A delicious rice treat

A delicious rice treat

Explore the origins of paella with Preeti Verma Lal

Valencian paella

Stepping into a 100-year-old rice mill in Valencia (Spain), Lord Shiva was not even a thought. But it was his name that first echoed in the city’s Rice Museum. “Lord Shiva fell in love with Retua Dumila, the fairest of maidens. She asked Shiva for food she would never get tired of. Shiva sent his messengers around the universe but no one found the food. Sadly, Retua Dumila died. Nearly 40 days after her death, an unknown plant miraculously appeared from her grave. Lord Shiva knew that this is the sacred plant that Retua Dumila wanted. It was rice…”

The museum’s 11-minute documentary on rice that began with Lord Shiva took me by surprise. I, honestly, didn’t know this story that is part of Valencian rice lore. Inside the museum, I did learn how rice is sorted, de-husked, whitened for longer shelf life. 

According to Amaya Raez of Valencia Tourism, Muslims of Al-Andalus brought rice cultivation to the vicinity of Valencian Albufera Natural Park in the 10th century. The Spanish name for rice, arroz, derives from the Persian orz, to which the Arabs prefixed the particle al. Al-orz subsequently evolved into ar-orz and ar-ruz, which was first mentioned in Castilian Spanish in 1251. 

During the 11th century, the rice plantations were expanded and irrigation systems improved to turn Valencia into the nation’s rice bowl. Today, three varieties of rice (bomba, senia and bahia) are grown over an extension of 16,000 hectares. It was by Albufera Lake that the locals invented a stew based on rice and local produce, which gave rise to paella, the most famous of all rice dishes. 

Paella derives its name from the ‘pan’ used for cooking it. The original paella recipe includes chicken, rabbit, green beans, lima beans, tomato, rice (with a València denomination of origin), olive oil, water, saffron, garlic and salt. Other paella versions are: arroz a banda (characteristic of the province of Alicante made mostly with coastal fish); arroz con costra (typical in the area of Vinalopó and La Vega Baja in Alicante, it has meat and sausages); cullera i mosca paella (made with meat and snails accompanied by artichokes, green beans, tomatoes and red peppers).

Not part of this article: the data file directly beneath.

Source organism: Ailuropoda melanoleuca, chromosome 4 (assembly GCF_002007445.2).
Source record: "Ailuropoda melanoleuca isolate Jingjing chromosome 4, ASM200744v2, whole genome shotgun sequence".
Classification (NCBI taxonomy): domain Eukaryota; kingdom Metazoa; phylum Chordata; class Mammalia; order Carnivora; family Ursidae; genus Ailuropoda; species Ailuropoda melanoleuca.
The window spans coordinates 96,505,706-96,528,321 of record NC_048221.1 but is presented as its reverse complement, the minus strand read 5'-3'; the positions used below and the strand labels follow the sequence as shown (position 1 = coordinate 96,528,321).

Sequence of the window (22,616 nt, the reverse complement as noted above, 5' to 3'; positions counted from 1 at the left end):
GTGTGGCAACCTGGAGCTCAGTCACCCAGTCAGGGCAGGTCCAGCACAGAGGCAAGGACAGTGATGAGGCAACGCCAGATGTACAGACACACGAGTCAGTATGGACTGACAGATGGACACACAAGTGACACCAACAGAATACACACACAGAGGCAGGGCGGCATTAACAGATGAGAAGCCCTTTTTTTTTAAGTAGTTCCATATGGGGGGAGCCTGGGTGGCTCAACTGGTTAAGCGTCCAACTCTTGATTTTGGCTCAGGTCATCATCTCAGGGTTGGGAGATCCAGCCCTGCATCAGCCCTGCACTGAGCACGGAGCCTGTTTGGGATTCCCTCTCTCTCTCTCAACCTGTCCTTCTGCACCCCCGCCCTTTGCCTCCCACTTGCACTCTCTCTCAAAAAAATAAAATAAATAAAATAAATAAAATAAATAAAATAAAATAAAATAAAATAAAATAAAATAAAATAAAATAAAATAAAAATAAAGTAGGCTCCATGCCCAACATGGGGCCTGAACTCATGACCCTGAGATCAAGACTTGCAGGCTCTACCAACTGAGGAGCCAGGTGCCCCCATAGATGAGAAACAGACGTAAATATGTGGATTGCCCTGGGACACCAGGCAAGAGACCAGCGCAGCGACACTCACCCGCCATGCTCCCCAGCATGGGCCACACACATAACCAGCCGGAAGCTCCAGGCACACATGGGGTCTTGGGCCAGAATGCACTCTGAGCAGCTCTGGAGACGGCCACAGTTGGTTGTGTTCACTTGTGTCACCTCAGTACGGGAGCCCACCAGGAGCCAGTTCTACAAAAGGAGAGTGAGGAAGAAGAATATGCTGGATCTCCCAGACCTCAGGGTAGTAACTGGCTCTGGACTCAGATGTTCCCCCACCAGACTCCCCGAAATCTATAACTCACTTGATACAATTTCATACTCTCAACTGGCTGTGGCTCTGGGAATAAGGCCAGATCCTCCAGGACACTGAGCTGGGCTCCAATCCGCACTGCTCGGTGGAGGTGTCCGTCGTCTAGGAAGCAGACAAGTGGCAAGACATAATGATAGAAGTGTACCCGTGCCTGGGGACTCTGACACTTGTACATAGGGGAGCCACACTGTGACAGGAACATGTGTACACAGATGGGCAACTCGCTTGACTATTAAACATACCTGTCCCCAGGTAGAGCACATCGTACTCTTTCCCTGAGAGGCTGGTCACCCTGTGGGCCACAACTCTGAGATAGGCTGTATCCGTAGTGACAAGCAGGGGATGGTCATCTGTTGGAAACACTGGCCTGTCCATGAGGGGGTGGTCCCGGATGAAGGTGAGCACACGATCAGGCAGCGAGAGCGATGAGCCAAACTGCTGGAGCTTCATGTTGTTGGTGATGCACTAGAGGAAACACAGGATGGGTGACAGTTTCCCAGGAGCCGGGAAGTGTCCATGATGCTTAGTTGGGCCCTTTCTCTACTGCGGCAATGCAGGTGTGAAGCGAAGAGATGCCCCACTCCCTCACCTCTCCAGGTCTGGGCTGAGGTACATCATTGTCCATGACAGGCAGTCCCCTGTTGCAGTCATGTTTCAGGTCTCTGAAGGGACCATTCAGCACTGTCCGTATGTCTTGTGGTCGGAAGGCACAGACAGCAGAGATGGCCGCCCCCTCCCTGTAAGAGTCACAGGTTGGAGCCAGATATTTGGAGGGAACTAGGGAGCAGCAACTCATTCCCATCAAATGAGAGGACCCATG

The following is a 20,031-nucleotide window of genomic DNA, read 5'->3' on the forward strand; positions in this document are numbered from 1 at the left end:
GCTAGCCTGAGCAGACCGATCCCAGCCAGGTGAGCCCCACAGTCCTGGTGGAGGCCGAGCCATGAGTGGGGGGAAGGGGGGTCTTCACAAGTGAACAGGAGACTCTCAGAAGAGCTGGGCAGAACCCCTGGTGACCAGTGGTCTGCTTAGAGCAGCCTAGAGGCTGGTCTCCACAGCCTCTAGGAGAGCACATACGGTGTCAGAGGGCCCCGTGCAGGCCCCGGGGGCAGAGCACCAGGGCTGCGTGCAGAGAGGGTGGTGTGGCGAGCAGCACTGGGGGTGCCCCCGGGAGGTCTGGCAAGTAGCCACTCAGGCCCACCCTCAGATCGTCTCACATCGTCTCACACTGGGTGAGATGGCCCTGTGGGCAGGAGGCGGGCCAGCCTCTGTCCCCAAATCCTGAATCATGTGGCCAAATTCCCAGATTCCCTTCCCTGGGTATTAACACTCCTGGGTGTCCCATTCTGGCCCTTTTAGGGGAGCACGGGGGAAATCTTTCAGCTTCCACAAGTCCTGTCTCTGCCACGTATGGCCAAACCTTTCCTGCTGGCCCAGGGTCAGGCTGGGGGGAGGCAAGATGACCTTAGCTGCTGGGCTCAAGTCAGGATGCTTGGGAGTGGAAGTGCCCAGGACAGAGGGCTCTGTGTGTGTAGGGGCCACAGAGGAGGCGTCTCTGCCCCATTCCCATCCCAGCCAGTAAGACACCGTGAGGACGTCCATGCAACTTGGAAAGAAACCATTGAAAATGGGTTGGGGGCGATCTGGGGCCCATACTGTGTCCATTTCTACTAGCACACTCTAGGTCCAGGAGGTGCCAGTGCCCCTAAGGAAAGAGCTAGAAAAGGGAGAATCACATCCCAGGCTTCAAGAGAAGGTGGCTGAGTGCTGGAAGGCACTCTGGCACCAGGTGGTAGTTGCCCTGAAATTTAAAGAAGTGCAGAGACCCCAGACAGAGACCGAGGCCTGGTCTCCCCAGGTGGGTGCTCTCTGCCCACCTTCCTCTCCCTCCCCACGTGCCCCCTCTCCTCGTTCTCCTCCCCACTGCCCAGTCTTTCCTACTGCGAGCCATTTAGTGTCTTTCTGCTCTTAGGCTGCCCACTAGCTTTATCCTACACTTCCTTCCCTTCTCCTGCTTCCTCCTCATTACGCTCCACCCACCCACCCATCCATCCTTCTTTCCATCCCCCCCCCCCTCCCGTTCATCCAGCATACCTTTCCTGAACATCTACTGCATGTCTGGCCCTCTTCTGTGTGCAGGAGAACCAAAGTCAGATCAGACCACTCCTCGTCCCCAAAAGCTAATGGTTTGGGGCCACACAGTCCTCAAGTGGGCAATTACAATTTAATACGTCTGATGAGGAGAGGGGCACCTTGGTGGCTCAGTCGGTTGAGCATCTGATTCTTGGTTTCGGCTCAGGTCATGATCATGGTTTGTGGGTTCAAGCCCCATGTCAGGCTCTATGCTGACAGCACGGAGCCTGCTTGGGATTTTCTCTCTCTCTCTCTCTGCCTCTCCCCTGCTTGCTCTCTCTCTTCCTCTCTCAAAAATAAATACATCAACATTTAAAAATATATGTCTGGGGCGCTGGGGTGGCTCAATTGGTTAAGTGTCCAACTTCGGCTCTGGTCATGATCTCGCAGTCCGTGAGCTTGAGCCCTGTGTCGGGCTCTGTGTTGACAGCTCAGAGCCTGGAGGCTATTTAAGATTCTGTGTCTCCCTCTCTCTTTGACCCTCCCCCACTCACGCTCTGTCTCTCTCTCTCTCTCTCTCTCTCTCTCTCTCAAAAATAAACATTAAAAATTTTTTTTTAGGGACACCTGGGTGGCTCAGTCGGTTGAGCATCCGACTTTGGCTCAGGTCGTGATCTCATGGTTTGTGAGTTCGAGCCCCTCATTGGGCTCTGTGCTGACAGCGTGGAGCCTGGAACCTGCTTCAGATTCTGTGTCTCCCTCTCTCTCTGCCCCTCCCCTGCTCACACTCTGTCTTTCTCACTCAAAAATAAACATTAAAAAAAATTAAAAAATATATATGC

This is not all. Aside from the traditional Valencian paella, there are over 40 other rice dishes including arroz al horno (rice baked in the oven), arroz negro (rice cooked with squid in its own ink) and arròs amb fesols i naps, (a brothy rice made with beans and turnips). 

So important is paella to Valencia, the region of its birth, and to Spain that stakeholders have formed Wikipaella, a non-profit organisation to encourage knowledge and acknowledgment of authentic paellas. On its official website, Wikipaella even offers precise percentages of each ingredient in a paella. For example, paella Valenciana should have 7% meatballs, 16% artichoke, 45% garlic, 8% pork ribs while arroz a banda can only include 9% mussel, 5% crayfish, 30% squid. 

In Valencia’s swank El Coso Restaurant, I learnt that paella is eaten straight out of a pan with a wooden spoon. It wasn’t March 27, National Paella Day, but the paella was so scrumptious that it made my day. 

Recipe: Paella


(Note: You can substitute chicken/rabbit with eat/vegetable of your choice) 

Explore the origins of paella with Preeti Verma Lal

1 cup of extra virgin olive oil.

1 chicken cut into pieces.

1 rabbit cut into pieces.

300 grams of fresh green beans

1 medium tomato

1 tablespoon of sweet paprika


6 cups of water

200 grams of lima beans

Salt to taste

3 cups of Bomba rice

A bunch of rosemary


Heat oil over low flame in the paella pan (wide and shallow receptacle). Sauté the chicken and rabbit for around 5 minutes. Add vegetables, beans, artichokes and grated tomato to the pan. Fry for several minutes and add the paprika and fry over a low flame for one minute after adding the water. Next, add the saffron, lima beans and salt to taste. Turn up the heat and boil for approximately 15 minutes. Spread the rice evenly across the pan and let it boil for 15 minutes. During the last 7-8 minutes, add the rosemary. Leave it to cook for around 5 minutes before removing it from the pan.

The paella is cooked when the liquid has evaporated but the mixture is not completely dry.

In order to achieve the famous socarrat (the crispy caramelised bottom), leave it to cook a little longer over a low flame.

Recipe courtesy: Amaya Raez, Valencia Tourism (www.visitvalencia.com)